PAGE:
Princess Beatrice is planning a low-key wedding following criticism over the cost of her sister Eugenie’s lavish Windsor Castle ceremony.
It is believed Prince Andrew’s elder daughter, 31, wants none of the pomp and ceremony typically associated with a royal wedding when she marries property tycoon Edoardo Mapelli Mozzi.
While her father battles claims made by victims of disgraced financier Jeffrey Epstein, Beatrice has reportedly opted not to have a carriage ride and castle reception.
Instead she and her fiance are thought to be ready to hire a venue themselves rather than depend on one of the Royal Family’s residences.
Beatrice’s decision comes after the Mirror revealed that
the police bill alone for Eugenie’s Windsor wedding to Jack Brooksbank last year reached £2million.
Many were infuriated by what was seen as a waste of public funds so soon after Prince Harry and Meghan’s marriage.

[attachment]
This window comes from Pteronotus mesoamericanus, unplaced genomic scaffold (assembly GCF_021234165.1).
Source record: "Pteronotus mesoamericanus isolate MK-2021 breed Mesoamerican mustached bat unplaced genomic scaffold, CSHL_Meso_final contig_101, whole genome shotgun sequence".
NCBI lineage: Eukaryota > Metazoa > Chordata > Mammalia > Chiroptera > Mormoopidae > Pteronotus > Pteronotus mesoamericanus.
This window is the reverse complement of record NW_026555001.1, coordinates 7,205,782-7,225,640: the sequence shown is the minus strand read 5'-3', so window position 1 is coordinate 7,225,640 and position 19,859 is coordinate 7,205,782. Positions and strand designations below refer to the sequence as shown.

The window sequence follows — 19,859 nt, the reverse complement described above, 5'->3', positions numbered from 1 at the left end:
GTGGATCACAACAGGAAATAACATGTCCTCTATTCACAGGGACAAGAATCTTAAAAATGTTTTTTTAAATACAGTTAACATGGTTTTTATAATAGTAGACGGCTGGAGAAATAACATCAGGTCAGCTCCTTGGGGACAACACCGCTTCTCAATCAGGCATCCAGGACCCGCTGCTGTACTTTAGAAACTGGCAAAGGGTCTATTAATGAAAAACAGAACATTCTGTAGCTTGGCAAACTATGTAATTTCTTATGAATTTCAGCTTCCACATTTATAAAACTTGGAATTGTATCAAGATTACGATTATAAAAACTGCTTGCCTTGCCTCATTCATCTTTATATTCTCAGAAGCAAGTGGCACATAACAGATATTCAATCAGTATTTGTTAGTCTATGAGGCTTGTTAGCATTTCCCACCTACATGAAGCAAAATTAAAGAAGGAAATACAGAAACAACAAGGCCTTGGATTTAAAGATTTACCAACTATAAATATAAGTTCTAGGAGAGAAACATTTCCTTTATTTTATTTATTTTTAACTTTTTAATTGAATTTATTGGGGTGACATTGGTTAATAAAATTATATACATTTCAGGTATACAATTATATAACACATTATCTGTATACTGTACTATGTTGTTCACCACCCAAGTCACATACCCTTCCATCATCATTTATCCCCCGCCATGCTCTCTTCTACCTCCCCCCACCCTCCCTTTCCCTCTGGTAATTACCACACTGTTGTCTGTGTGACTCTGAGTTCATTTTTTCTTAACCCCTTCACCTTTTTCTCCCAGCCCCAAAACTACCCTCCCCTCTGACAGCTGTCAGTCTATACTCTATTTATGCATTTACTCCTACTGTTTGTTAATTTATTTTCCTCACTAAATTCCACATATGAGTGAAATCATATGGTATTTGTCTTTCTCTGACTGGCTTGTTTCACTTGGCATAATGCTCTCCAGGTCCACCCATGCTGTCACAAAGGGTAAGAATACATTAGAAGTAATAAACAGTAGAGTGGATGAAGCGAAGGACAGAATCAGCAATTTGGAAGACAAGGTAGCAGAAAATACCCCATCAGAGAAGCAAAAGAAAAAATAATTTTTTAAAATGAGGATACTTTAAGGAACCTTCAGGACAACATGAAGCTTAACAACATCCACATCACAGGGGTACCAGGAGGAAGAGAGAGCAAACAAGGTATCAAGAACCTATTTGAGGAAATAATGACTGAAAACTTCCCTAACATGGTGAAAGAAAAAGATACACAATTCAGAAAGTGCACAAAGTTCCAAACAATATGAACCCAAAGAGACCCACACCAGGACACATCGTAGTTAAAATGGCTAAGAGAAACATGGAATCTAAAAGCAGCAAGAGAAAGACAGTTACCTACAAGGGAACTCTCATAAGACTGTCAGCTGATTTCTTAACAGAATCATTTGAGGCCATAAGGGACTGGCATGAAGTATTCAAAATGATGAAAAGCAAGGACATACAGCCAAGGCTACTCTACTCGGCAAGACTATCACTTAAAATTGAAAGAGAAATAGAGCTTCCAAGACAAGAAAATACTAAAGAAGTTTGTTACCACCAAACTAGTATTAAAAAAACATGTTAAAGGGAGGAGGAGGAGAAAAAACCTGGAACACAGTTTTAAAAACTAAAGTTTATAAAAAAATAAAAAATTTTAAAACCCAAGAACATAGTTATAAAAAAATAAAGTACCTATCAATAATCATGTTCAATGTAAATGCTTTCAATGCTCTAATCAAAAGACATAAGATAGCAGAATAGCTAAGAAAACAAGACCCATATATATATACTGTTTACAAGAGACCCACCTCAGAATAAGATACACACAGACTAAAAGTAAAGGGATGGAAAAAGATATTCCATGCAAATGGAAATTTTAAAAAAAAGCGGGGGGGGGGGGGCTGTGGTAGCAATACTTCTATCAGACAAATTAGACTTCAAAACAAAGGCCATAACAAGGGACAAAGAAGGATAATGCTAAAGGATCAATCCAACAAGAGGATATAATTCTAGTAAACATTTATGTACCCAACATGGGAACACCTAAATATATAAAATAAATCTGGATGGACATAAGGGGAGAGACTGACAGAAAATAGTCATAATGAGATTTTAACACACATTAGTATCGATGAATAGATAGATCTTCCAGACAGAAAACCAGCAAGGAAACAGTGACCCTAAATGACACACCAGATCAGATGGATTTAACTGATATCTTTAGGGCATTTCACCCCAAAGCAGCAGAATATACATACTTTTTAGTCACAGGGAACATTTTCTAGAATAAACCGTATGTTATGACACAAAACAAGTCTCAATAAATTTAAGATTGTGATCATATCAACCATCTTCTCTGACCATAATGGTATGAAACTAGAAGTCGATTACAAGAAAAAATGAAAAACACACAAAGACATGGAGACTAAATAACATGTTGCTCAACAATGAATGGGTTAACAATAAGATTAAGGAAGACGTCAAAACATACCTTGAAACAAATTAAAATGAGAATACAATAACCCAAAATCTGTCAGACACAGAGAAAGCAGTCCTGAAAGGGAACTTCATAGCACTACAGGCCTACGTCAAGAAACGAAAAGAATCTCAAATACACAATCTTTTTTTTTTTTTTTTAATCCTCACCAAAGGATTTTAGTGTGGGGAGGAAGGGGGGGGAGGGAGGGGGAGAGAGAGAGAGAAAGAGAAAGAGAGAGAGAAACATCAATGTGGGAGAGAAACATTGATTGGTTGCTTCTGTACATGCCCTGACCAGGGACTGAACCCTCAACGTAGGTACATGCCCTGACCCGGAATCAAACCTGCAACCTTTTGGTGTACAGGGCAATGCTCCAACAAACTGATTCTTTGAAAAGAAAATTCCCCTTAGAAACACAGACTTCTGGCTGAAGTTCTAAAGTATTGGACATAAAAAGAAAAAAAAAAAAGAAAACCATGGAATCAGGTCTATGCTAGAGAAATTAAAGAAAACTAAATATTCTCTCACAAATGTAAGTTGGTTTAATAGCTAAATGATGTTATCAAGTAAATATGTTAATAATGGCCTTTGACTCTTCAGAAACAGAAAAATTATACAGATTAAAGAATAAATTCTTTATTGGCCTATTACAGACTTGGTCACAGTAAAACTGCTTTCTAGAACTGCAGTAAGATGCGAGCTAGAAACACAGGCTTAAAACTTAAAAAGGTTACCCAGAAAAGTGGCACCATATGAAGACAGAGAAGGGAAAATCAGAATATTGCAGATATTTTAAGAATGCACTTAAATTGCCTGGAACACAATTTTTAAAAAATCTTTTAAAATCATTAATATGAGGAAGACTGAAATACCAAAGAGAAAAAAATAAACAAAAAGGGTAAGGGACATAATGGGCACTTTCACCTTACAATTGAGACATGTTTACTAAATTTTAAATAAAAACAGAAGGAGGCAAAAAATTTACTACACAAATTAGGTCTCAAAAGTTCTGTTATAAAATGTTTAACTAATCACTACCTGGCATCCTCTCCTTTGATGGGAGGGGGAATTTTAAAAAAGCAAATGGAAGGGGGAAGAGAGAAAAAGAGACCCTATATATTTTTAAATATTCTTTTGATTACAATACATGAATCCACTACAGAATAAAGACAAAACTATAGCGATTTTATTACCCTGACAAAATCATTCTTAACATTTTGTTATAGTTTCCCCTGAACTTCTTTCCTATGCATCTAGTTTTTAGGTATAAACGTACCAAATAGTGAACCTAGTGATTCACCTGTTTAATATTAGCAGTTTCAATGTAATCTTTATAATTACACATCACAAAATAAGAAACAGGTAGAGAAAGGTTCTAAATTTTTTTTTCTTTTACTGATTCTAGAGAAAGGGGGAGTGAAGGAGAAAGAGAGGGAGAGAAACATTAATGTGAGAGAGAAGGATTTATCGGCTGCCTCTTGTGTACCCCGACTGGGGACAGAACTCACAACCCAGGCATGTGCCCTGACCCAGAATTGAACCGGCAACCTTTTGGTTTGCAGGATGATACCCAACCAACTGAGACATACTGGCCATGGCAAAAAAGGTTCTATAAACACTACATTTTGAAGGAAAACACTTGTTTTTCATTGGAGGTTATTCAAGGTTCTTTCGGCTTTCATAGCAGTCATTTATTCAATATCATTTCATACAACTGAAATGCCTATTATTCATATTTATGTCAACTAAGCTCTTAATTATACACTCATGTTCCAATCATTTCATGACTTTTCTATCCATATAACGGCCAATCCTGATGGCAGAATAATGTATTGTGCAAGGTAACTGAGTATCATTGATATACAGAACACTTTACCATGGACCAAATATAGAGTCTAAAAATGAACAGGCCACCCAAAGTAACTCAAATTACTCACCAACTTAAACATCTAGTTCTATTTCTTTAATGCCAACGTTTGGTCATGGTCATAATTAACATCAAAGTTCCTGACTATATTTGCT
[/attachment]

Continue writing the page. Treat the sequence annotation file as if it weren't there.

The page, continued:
As she is now ninth in line to the throne since the birth of Prince Harry’s son Archie in May, Beatrice is believed to be less restrained by royal protocol.
She did not have to ask the Queen for permission to marry 34-year-old Italian Edoardo, who has a two-year-old son, Wolfie, from his previous relationship.
Beatrice, who has known Edoardo for several years, is said to have begun dating him after meeting him again at Eugenie’s wedding in October last year.
They moved in together earlier this year.
Edoardo is the son of former Olympic skier Count Alessandro Mapelli Mozzi. He was educated at prestigious Radley College in Oxfordshire, before studying for a master’s in politics at Edinburgh.
The couple announced their engagement last month with a series of photos taken in the grounds of Windsor Great Park.
It has been reported that Beatrice is also considering holding the reception in a marquee at her parents’ home, the Royal Lodge at Windsor.
Graham Smith, of campaign group Republic, was sceptical about the news.
He said: “I imagine that the public anger that came out because of the cost of Eugenie’s wedding may have made them think twice.
“Even if this is a step in the right direction I am sure the wedding will end up costing the public something.
“This should not be seen as a saving.”